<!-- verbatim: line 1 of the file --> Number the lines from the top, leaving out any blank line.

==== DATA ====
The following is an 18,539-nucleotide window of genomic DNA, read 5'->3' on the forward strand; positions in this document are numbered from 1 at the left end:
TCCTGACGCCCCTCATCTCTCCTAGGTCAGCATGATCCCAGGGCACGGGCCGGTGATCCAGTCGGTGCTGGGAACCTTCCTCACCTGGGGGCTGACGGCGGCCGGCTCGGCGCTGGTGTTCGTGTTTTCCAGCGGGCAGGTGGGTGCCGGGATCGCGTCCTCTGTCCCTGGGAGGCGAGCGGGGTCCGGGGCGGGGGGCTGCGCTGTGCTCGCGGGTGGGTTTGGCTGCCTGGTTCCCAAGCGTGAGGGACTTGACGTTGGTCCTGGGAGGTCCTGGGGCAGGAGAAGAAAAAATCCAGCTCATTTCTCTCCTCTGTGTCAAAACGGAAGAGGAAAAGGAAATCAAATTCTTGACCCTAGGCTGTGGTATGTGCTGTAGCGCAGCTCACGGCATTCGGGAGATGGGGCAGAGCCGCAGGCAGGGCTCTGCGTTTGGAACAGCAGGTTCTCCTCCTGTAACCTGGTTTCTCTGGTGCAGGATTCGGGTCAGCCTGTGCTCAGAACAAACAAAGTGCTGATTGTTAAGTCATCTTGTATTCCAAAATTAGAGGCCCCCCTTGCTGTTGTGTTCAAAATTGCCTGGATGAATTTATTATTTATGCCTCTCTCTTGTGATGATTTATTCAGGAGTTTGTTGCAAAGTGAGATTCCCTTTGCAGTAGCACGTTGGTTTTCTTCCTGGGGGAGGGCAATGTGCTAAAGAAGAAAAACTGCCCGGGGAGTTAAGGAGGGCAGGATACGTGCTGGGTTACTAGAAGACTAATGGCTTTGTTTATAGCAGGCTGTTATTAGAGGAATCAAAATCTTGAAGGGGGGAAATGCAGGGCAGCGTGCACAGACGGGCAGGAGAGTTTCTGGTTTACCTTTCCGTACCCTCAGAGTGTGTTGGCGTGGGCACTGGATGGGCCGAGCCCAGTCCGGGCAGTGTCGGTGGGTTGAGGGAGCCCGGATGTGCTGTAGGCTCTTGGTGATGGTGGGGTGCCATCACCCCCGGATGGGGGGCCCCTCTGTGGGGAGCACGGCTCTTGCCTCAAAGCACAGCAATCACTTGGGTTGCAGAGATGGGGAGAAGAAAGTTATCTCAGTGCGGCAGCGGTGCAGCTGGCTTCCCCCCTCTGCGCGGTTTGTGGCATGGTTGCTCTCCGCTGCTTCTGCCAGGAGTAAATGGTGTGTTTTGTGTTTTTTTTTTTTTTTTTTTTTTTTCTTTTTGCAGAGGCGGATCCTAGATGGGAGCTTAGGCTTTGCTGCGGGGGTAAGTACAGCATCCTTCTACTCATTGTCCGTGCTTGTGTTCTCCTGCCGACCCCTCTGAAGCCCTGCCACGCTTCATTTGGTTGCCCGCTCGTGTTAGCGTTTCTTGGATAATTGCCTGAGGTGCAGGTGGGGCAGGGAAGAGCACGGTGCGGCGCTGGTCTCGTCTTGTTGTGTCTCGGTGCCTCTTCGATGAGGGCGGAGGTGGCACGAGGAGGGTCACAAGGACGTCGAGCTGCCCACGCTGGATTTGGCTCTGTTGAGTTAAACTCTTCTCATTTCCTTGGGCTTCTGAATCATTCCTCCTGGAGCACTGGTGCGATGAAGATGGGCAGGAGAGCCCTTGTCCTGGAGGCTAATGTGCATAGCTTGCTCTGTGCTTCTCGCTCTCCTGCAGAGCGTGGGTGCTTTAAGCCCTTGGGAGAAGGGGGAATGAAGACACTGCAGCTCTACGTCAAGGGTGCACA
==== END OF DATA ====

The following is an 18,539-nucleotide window of genomic DNA, read 5'->3' on the forward strand; positions in this document are numbered from 1 at the left end: